The mood was solemn as veterans representing generations of service during times of war and peace stood alongside friends and family, hats off and hands saluting the flag during the performance of Taps.
The sound of the Washington American Legion Bands trumpets echoed Sunday afternoon in the Capitol Rotunda, where hundreds came to celebrate and honor veterans.
We gathered here to recognize the Air Force, Navy, Army, Marines and National Guard, who sacrifice both in war and in peace to protect America, said Col. Bruce Bowers Jr., keynote speaker. They are the fabric in which our flag has been woven.
Bowers is commander of the 466th Airlift Wing at Joint Base Lewis-McCord, the states only flying Air Force Reserve, capable of deploying at any time for combat.
His speech went on to mention the origin of Veterans Day, formerly known as Armistice Day following the end of World War I at 11 a.m., Nov. 11, 1918.
It was known to be the war to end all wars, Bowers said. Unfortunately, it wasnt.
Bowers spoke of the countless veterans who have since transitioned back to civilian life as teachers, police officers, firefighters and other careers, as well as those still actively serving overseas in Iraq and Afghanistan.
They are our most powerful line of defense in all conflicts against enemies who threaten our way of life, Bowers said. They answer the call of duty.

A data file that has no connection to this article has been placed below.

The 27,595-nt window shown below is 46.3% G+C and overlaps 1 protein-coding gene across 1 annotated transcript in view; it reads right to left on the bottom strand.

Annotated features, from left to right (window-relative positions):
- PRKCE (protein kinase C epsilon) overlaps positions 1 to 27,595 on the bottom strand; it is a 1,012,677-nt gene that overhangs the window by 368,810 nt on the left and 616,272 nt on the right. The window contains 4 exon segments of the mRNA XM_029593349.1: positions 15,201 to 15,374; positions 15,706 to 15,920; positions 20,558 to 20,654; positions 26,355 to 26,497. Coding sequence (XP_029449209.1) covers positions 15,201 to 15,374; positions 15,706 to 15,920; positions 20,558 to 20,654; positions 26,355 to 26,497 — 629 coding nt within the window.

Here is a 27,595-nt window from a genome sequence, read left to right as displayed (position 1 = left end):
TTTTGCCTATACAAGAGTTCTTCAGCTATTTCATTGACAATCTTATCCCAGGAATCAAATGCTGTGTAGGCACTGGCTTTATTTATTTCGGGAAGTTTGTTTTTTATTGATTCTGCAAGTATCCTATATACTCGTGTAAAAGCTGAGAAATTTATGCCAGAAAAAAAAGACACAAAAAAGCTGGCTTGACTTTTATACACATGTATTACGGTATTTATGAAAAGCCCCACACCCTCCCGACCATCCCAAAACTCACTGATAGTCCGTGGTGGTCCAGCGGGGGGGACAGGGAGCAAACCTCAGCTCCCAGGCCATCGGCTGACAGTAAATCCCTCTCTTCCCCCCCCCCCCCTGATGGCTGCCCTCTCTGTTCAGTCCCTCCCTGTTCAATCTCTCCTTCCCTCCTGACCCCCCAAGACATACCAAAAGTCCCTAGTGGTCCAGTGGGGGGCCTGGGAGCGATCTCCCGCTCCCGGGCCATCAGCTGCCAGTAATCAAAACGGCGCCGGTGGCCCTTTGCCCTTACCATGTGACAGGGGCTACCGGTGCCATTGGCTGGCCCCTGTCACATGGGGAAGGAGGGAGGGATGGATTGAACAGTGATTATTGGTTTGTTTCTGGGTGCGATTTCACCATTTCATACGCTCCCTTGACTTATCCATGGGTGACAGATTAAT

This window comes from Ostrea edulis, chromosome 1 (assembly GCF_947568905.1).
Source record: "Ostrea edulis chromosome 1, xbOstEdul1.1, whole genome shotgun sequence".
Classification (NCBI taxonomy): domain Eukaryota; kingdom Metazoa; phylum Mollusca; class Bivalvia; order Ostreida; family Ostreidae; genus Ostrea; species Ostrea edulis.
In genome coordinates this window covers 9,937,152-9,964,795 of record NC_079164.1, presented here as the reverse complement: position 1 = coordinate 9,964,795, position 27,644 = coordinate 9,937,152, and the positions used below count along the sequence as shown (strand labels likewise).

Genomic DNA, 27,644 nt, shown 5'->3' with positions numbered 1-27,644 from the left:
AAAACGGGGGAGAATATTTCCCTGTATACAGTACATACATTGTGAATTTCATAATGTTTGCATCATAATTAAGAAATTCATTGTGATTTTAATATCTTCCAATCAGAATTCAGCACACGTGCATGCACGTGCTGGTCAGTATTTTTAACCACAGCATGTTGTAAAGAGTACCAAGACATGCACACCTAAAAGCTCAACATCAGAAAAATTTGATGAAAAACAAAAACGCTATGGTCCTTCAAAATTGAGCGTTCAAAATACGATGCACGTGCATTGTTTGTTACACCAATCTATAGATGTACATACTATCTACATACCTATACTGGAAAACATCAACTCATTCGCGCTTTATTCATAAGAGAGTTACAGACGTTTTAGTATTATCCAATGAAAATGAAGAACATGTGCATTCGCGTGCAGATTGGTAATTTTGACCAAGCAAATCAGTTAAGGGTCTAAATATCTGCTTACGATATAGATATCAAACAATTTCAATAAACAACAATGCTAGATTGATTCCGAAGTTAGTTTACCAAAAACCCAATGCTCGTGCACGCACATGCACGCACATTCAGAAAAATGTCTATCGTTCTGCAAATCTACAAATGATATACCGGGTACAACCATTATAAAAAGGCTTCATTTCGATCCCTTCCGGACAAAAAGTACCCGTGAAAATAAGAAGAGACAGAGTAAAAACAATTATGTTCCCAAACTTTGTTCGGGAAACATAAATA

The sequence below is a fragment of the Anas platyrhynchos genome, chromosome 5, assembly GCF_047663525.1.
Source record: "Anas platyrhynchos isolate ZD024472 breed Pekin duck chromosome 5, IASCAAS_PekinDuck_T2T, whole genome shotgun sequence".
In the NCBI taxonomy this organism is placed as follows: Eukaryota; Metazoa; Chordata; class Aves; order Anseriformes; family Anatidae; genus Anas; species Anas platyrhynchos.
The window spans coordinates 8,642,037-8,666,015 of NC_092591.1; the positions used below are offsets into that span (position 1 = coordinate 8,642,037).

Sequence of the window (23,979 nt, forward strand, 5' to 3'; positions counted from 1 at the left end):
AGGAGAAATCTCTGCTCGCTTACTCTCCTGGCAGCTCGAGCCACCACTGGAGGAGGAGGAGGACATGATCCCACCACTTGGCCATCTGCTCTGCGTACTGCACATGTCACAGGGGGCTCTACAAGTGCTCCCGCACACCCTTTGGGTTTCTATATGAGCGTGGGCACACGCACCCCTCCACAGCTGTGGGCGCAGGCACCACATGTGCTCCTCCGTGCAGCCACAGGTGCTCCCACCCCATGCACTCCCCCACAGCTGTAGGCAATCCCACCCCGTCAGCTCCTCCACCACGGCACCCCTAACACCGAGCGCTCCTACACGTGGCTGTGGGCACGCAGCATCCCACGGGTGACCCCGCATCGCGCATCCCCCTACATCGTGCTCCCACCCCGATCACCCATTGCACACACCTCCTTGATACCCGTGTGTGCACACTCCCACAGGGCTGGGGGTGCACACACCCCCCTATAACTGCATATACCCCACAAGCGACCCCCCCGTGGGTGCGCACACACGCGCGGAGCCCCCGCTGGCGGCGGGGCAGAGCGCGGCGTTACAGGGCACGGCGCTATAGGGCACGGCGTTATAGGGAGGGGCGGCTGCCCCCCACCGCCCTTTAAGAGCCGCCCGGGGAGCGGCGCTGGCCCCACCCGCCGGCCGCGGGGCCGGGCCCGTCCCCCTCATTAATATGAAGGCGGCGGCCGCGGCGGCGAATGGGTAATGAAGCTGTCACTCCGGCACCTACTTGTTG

Bowers speech was followed by the American Legion band performing the fight song for each branch of the military.
As a new fight song would begin, the conductor would turn, face the crowd and salute those who served in that branch.
A Navy veteran joined in during the performance of Anchors Aweigh, softly singing Anchors aweigh, my boys, anchors aweigh.
The celebration was three months in the making and headed by a new chairperson, Bill Doucette.
Doucette, a 26-year Army veteran who lives in Lacey, will retire from the military later this month.
He became inspired to become a part of the Veterans Day celebration after helping out with a Memorial Day celebration with Veterans of Foreign Wars Post 318.
I do it because I care about veterans, Doucette said. I am adamant about taking care of our vets.
Doucette is looking forward to starting a new job, hopefully working with JBLM and assisting more veterans.
Chelsea Krotzer: 360-754-5476